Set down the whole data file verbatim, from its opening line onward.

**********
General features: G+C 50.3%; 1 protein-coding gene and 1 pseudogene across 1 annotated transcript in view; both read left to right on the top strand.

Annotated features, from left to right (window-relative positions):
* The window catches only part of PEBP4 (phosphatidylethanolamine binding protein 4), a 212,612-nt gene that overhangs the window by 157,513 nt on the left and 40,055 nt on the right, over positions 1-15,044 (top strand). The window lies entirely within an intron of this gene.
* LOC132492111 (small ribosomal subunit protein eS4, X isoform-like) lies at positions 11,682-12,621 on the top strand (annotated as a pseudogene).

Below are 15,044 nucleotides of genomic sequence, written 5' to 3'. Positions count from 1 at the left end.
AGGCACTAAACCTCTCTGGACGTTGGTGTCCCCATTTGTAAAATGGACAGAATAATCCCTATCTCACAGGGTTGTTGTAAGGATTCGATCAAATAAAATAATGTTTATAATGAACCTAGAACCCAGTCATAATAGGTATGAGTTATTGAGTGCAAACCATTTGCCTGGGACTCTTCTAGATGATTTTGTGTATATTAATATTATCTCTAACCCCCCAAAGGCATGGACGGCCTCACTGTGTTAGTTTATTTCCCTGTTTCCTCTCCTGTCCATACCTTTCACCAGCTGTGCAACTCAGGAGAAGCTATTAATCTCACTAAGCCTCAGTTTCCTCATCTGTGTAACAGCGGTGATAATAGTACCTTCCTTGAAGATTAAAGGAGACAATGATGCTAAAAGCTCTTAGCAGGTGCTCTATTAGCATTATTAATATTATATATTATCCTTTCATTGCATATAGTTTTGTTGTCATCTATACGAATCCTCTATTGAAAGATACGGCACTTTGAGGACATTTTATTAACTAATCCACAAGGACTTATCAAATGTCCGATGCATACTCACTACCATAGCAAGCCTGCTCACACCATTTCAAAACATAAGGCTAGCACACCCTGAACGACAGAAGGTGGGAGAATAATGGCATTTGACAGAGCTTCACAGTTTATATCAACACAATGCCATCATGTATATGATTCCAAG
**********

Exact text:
General features: G+C 50.3%; 1 protein-coding gene and 1 pseudogene across 1 annotated transcript in view; both read left to right on the top strand.

Annotated features, from left to right (window-relative positions):
* The window catches only part of PEBP4 (phosphatidylethanolamine binding protein 4), a 212,612-nt gene that overhangs the window by 157,513 nt on the left and 40,055 nt on the right, over positions 1-15,044 (top strand). The window lies entirely within an intron of this gene.
* LOC132492111 (small ribosomal subunit protein eS4, X isoform-like) lies at positions 11,682-12,621 on the top strand (annotated as a pseudogene).

Below are 15,044 nucleotides of genomic sequence, written 5' to 3'. Positions count from 1 at the left end.
AGGCACTAAACCTCTCTGGACGTTGGTGTCCCCATTTGTAAAATGGACAGAATAATCCCTATCTCACAGGGTTGTTGTAAGGATTCGATCAAATAAAATAATGTTTATAATGAACCTAGAACCCAGTCATAATAGGTATGAGTTATTGAGTGCAAACCATTTGCCTGGGACTCTTCTAGATGATTTTGTGTATATTAATATTATCTCTAACCCCCCAAAGGCATGGACGGCCTCACTGTGTTAGTTTATTTCCCTGTTTCCTCTCCTGTCCATACCTTTCACCAGCTGTGCAACTCAGGAGAAGCTATTAATCTCACTAAGCCTCAGTTTCCTCATCTGTGTAACAGCGGTGATAATAGTACCTTCCTTGAAGATTAAAGGAGACAATGATGCTAAAAGCTCTTAGCAGGTGCTCTATTAGCATTATTAATATTATATATTATCCTTTCATTGCATATAGTTTTGTTGTCATCTATACGAATCCTCTATTGAAAGATACGGCACTTTGAGGACATTTTATTAACTAATCCACAAGGACTTATCAAATGTCCGATGCATACTCACTACCATAGCAAGCCTGCTCACACCATTTCAAAACATAAGGCTAGCACACCCTGAACGACAGAAGGTGGGAGAATAATGGCATTTGACAGAGCTTCACAGTTTATATCAACACAATGCCATCATGTATATGATTCCAAG